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How Do Women Weather Economic Shocks?

Otaviano Canuto's picture

From the Latin American Debt crises to East Asia’s financial sector turmoil, past macroeconomic shocks have traditionally affected women differently than men. Such asymmetries are even more evident in the context of today’s financial crisis, where gender-differentiated impacts are expected to affect women more acutely than ever.

As women’s participation in the globalized workforce has steadily increased, the present shock is expected to have greater effects on women’s

income, employment, access to finance, and remittances. In response to these first-round impacts, today’s crisis may also have a greater effect on the coping strategies women employ, such as changes in labor market behavior, fertility, and children’s schooling and health investment.

How do these gender-differentiated impacts unfold? Do these effects pertain to all women, or do they depend on secondary variables such as age, education, and household income? Do larger, country-level issues such as social protections (e.g. transfers, entitlements, etc) and varying levels of development mitigate or exacerbate the impact of economic shocks? These are precisely the issues that Shwetlena Sabarwal, Nistha Sinha, and Mayra Buvinic explore in the most recent edition of Economic Premise, How Do Women Weather Economic Shocks? What We Know.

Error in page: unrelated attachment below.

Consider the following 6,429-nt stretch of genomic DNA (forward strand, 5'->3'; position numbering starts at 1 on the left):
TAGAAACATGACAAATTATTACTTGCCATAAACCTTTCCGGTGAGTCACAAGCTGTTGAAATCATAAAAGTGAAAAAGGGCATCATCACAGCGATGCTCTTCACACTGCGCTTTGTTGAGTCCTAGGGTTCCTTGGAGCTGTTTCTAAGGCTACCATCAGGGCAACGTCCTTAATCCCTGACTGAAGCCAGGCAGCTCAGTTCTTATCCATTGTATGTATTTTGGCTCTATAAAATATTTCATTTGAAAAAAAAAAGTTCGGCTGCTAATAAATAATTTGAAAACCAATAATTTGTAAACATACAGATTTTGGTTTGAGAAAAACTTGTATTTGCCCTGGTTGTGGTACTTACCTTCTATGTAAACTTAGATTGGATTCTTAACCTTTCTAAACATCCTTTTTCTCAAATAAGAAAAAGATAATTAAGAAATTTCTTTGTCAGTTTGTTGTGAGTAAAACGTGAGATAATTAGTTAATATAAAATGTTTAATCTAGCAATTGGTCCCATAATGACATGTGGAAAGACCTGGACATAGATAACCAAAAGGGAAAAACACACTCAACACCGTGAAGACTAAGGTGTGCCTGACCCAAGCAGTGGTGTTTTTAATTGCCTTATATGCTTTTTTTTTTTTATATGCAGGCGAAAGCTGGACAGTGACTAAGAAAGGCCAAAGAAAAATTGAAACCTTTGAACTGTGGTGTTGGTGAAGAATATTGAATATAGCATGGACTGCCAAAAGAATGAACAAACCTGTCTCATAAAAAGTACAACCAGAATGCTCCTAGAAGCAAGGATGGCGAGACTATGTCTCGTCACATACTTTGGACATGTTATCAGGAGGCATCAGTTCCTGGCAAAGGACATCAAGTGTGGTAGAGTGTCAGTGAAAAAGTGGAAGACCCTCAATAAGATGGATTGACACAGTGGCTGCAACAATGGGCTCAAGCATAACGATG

Surveying a vast array of pertinent research on the topic, the authors argue that one size does not fit all when it comes to understanding and explaining the effects of global economic shocks. “It is clear from the review of the evidence that aggregate economic shocks do not have a homogeneous effect on the poor,” the authors contend. “Gender matters in explaining differential effects, both in terms of the direct or first-round effects of the economic shock and in terms of the coping strategies of households, or the second-round effects.”

For an in-depth analysis of the gender-differentiated effects of the current financial turmoil and for insights into the variables which cause these discrepancies, check out this week’s Economic Premise.
 

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